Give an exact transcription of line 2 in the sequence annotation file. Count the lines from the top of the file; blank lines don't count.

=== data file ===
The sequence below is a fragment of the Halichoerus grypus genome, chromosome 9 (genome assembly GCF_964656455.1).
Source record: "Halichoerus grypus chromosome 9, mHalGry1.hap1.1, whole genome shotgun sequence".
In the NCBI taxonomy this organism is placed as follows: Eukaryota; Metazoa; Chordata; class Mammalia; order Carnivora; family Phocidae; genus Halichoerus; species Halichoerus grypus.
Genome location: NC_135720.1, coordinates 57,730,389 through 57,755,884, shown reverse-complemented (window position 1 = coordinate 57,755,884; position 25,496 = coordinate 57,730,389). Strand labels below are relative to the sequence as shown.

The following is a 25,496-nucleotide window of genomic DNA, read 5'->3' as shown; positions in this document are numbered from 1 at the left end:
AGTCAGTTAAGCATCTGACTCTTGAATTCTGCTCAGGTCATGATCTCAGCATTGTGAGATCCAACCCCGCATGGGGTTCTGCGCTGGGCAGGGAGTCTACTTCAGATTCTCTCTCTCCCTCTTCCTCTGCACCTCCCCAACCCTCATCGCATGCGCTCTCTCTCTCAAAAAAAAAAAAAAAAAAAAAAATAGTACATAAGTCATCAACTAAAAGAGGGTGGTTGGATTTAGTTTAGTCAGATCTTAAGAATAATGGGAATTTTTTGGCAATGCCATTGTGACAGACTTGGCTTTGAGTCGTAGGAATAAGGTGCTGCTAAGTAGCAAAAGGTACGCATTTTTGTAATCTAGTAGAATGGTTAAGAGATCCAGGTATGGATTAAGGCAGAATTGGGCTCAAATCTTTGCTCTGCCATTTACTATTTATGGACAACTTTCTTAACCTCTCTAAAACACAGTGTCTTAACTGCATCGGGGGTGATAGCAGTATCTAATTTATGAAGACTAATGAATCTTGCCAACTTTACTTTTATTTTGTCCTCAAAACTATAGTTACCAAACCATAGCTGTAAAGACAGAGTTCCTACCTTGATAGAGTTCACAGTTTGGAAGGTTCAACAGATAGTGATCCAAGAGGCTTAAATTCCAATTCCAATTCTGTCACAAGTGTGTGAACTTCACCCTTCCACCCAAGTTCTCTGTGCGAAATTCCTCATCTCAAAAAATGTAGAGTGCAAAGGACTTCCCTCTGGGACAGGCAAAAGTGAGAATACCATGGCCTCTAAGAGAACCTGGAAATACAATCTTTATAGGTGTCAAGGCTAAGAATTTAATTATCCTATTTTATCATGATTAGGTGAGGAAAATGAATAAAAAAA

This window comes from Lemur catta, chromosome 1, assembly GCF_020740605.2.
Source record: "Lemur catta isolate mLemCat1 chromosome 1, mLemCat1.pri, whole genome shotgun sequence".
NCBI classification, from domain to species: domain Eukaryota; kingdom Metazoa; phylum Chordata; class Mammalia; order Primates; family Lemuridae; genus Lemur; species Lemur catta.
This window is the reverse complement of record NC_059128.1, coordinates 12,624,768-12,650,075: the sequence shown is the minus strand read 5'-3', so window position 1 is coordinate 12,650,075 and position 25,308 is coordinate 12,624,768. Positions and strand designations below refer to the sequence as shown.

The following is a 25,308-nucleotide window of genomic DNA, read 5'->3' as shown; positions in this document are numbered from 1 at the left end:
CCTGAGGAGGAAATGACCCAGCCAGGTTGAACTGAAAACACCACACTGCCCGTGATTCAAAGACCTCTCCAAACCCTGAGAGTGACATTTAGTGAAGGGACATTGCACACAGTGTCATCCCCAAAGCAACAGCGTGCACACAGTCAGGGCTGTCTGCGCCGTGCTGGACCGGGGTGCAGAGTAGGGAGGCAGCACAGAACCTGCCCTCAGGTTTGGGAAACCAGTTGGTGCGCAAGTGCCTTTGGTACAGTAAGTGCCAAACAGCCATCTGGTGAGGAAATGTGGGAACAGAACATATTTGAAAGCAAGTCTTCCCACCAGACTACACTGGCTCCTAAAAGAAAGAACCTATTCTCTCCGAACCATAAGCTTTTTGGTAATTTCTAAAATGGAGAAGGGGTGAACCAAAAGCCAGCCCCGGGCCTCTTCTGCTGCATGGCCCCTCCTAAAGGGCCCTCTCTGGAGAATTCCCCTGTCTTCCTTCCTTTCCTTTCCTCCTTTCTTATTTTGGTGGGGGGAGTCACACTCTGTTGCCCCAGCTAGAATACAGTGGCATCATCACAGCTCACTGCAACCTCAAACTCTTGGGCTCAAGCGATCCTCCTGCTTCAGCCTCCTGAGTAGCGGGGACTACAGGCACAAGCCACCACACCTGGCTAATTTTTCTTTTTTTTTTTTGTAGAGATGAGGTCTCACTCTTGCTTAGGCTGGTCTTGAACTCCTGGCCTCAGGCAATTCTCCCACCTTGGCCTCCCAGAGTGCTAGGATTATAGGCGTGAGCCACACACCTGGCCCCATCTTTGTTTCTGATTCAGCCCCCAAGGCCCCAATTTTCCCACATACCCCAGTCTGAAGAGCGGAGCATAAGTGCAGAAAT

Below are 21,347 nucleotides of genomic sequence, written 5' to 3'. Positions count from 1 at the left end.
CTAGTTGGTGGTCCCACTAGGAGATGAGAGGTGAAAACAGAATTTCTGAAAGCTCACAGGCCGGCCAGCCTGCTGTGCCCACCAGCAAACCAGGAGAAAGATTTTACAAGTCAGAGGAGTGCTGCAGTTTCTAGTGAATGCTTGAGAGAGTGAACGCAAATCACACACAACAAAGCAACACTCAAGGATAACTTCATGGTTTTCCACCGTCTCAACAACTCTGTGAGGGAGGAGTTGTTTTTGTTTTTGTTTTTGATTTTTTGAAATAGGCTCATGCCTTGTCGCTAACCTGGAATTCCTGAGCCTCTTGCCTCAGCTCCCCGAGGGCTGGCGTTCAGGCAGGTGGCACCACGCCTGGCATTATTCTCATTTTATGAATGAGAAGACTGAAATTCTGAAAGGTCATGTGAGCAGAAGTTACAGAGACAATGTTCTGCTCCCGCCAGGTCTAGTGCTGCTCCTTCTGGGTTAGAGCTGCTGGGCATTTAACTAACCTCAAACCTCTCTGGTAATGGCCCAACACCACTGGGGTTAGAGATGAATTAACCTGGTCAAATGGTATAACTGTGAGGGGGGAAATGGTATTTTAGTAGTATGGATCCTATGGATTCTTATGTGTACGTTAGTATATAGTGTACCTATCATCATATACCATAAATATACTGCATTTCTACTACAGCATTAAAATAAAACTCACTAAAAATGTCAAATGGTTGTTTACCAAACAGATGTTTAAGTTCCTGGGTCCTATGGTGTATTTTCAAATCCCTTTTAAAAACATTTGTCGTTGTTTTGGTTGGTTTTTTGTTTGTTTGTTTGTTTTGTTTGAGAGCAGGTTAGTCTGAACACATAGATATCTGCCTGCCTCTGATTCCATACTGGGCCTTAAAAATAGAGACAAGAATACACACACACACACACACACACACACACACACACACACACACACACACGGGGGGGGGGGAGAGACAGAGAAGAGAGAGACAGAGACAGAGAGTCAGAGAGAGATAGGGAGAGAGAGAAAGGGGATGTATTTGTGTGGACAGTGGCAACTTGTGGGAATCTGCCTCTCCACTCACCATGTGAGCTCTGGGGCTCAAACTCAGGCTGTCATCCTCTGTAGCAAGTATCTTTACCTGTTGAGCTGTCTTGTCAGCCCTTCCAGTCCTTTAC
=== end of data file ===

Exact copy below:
Source record: "Halichoerus grypus chromosome 9, mHalGry1.hap1.1, whole genome shotgun sequence".